West Highland Railway
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|West Highland Railway|
The West Highland Railway was one of the last main lines to be built in Scotland. It is one of the most scenic railway lines in Britain, linking Fort William on the west coast to Glasgow. It was originally operated by the North British Railway.
Construction was authorised in 1889, with the Act of Parliament being passed on 12 August and construction starting 23 October. The following year the branch line to Banavie Pier was authorised. The line was publicly opened to Fort William on 7 August 1894.
The West Highland Railway was absorbed by the North British Railway on 21 December 1908. The North British Railway was then absorbed into the London and North Eastern Railway at the Grouping in 1923.
Brief description of line
The West Highland Railway begins at Craigendoran Junction heading towards Garelochhead and emerging alongside the northwesterly shores of Loch Lomond. Significant points on the journey include Crianlarich, an important Highland junction of both road and rail where the line crosses - and is linked to - the Callander and Oban Railway and Tyndrum, the smallest place in Scotland to boast two railway stations. After Tyndrum, the line climbs onto Rannoch Moor. The station at Corrour on the moor is one of the most remote stations in Britain. Carrying on northwards, the final stop before Fort William is Spean Bridge. A branch line was constructed from Fort William to Banavie Pier at the southern end of the Caledonian Canal.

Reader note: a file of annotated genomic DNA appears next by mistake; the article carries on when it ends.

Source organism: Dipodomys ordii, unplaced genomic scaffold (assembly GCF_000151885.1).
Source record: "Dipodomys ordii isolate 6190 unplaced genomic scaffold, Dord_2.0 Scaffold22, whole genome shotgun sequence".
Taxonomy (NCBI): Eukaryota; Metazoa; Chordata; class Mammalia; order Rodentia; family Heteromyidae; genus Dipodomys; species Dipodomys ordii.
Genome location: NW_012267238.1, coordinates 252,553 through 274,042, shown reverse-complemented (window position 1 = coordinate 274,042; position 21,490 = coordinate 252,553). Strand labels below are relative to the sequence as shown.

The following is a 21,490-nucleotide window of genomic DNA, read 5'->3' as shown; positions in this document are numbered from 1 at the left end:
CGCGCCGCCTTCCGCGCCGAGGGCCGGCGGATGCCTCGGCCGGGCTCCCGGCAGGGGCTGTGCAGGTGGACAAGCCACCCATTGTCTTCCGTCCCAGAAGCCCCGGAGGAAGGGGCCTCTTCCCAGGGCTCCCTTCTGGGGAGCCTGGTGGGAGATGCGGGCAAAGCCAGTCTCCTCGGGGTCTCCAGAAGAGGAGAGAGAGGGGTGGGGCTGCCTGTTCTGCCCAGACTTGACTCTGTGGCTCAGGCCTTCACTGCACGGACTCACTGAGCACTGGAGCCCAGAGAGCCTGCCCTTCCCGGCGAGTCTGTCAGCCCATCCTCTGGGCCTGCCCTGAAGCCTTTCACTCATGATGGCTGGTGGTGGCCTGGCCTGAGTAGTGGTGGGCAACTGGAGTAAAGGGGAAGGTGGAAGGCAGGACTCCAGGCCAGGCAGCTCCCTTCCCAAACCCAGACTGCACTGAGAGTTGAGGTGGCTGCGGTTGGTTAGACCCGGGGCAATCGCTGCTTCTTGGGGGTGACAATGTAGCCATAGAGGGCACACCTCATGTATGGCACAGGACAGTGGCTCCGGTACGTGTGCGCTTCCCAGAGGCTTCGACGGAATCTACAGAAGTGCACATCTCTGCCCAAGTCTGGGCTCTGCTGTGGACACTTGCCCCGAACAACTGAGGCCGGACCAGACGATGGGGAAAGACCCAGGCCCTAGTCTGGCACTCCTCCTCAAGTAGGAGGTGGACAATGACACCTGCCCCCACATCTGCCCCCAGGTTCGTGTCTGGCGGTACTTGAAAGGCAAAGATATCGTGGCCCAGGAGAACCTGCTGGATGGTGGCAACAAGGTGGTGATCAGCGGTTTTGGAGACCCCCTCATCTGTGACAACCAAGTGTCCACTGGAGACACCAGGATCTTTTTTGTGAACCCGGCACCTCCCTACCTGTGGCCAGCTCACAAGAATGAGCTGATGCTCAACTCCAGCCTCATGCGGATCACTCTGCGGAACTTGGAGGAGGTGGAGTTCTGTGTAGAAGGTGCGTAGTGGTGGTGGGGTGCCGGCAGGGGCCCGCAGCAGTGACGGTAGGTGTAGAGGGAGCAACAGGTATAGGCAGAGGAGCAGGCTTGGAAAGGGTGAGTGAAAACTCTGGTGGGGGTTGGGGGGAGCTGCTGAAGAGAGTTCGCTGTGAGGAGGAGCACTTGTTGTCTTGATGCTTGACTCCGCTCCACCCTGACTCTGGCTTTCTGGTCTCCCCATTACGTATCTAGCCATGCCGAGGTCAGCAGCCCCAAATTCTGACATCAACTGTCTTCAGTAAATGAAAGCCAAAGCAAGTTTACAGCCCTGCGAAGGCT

Connections to other railways
- At Craigendoran Junction with the Glasgow, Dumbarton and Helensburgh Railway
- At Faslane Junction with the Faslane Branch
- At Crianlarich with the Callander and Oban Railway
- At Spean Bridge with the Invergarry and Fort Augustus Railway
- At Banavie Junction (New) with the Mallaig Extension Railway
Apart from the last section of the Banavie Branch, and several of the southern stations, the line is still open, being operated by Abellio ScotRail as part of the West Highland Line services (which also encompasses services to Oban and Mallaig).
- Awdry, Page 169
- Awdry, Christopher (1990). Encyclopaedia of British Railway Companies. Sparkford: Patrick Stephens Ltd. ISBN 1-8526-0049-7. OCLC 19514063.
- Butt, R. V. J. (1995). The Directory of Railway Stations: details every public and private passenger station, halt, platform and stopping place, past and present (1st ed.). Sparkford: Patrick Stephens Ltd. ISBN 1-8526-0508-1. OCLC 60251199.
- Jowett, Alan (March 1989). Jowett's Railway Atlas of Great Britain and Ireland: From Pre-Grouping to the Present Day (1st ed.). Sparkford: Patrick Stephens Ltd. ISBN 1-8526-0086-1. OCLC 22311137.
- Thomas, John (1965). The West Highland Railway. Newton Abbot: David and Charles (Publishers) Ltd. ISBN 0-7153-7281-5.
- RAILSCOT on the West Highland Railway
|Wikivoyage has a travel guide for West Highland Railway.|